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The Consumer Financial Protection Bureau, or CFPB, is now accepting complaints from borrowers having difficulties with their private student loans. The CFPB will assist all borrowers experiencing problems taking out a private student loan, repaying their private student loan, or managing a student loan that has gone into default and may have been referred to a debt collector.

Until recently, private student lenders have only been regulated by a patchwork of state and federal authorities. Prior to the Dodd-Frank Wall Street Reform and Consumer Protection Act, there was no federal supervisory program over nonbanks that issued student loans. That authority has now been given to the CFPB. Among its reforms, the law created a private student loan ombudsman to assist borrowers and review complaints. The ombudsman, Rohit Chopra, is also responsible for examining the complaints in order to develop recommendations to Congress and other federal government agencies.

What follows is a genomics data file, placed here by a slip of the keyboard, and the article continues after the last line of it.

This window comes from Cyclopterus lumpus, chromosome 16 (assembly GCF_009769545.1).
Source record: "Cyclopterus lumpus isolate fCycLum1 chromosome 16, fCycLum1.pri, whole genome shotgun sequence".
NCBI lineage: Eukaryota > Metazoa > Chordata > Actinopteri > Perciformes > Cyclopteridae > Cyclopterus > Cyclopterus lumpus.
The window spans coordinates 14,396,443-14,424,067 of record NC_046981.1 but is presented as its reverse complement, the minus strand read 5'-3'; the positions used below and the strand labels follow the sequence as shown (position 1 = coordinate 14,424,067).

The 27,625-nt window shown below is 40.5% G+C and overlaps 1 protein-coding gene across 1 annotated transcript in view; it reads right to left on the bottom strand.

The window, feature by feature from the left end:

Among the complaints that the Bureau anticipates receiving:

  • Difficulties making full payment;
  • Confusing advertising or marketing terms;
  • Billing disputes;
  • Deferment and forbearance issues; and
  • Debt collection and credit reporting problems.

Check dodd-frank.com frequently for updates on the Dodd-Frank Act and other important securities law matters.

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